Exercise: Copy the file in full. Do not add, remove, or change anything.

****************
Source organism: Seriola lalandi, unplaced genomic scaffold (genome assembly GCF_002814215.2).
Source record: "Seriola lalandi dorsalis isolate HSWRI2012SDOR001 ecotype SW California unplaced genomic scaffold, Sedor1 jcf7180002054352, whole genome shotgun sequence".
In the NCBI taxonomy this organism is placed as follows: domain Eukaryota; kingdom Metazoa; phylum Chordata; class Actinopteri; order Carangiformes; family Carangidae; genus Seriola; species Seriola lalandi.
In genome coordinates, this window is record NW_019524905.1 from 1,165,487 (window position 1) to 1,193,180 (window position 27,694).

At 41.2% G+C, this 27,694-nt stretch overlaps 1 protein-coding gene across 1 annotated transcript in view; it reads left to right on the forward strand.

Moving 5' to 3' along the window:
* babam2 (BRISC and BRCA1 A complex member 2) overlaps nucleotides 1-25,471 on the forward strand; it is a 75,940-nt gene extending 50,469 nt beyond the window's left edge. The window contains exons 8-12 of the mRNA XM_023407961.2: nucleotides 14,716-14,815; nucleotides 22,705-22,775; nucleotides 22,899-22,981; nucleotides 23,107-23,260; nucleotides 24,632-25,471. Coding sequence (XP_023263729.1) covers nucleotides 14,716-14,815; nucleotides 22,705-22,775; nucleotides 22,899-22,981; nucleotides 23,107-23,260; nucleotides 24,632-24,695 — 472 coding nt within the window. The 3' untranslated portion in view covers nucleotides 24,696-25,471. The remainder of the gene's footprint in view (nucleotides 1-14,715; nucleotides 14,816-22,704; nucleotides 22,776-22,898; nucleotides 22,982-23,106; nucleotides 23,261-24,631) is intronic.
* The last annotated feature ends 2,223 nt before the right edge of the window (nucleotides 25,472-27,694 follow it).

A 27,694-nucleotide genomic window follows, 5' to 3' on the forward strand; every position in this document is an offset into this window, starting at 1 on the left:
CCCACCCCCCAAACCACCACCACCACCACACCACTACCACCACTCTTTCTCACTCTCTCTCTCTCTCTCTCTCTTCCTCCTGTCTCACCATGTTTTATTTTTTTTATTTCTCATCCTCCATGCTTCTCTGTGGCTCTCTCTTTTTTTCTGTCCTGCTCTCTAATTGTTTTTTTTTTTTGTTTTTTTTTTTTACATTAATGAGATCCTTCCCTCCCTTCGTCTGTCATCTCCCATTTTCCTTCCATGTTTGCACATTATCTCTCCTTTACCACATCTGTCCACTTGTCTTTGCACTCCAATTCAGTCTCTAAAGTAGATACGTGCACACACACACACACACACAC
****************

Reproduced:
Source organism: Seriola lalandi, unplaced genomic scaffold (genome assembly GCF_002814215.2).
Source record: "Seriola lalandi dorsalis isolate HSWRI2012SDOR001 ecotype SW California unplaced genomic scaffold, Sedor1 jcf7180002054352, whole genome shotgun sequence".
In the NCBI taxonomy this organism is placed as follows: domain Eukaryota; kingdom Metazoa; phylum Chordata; class Actinopteri; order Carangiformes; family Carangidae; genus Seriola; species Seriola lalandi.
In genome coordinates, this window is record NW_019524905.1 from 1,165,487 (window position 1) to 1,193,180 (window position 27,694).

At 41.2% G+C, this 27,694-nt stretch overlaps 1 protein-coding gene across 1 annotated transcript in view; it reads left to right on the forward strand.

Moving 5' to 3' along the window:
* babam2 (BRISC and BRCA1 A complex member 2) overlaps nucleotides 1-25,471 on the forward strand; it is a 75,940-nt gene extending 50,469 nt beyond the window's left edge. The window contains exons 8-12 of the mRNA XM_023407961.2: nucleotides 14,716-14,815; nucleotides 22,705-22,775; nucleotides 22,899-22,981; nucleotides 23,107-23,260; nucleotides 24,632-25,471. Coding sequence (XP_023263729.1) covers nucleotides 14,716-14,815; nucleotides 22,705-22,775; nucleotides 22,899-22,981; nucleotides 23,107-23,260; nucleotides 24,632-24,695 — 472 coding nt within the window. The 3' untranslated portion in view covers nucleotides 24,696-25,471. The remainder of the gene's footprint in view (nucleotides 1-14,715; nucleotides 14,816-22,704; nucleotides 22,776-22,898; nucleotides 22,982-23,106; nucleotides 23,261-24,631) is intronic.
* The last annotated feature ends 2,223 nt before the right edge of the window (nucleotides 25,472-27,694 follow it).

A 27,694-nucleotide genomic window follows, 5' to 3' on the forward strand; every position in this document is an offset into this window, starting at 1 on the left:
CCCACCCCCCAAACCACCACCACCACCACACCACTACCACCACTCTTTCTCACTCTCTCTCTCTCTCTCTCTCTTCCTCCTGTCTCACCATGTTTTATTTTTTTTATTTCTCATCCTCCATGCTTCTCTGTGGCTCTCTCTTTTTTTCTGTCCTGCTCTCTAATTGTTTTTTTTTTTTGTTTTTTTTTTTTACATTAATGAGATCCTTCCCTCCCTTCGTCTGTCATCTCCCATTTTCCTTCCATGTTTGCACATTATCTCTCCTTTACCACATCTGTCCACTTGTCTTTGCACTCCAATTCAGTCTCTAAAGTAGATACGTGCACACACACACACACACACAC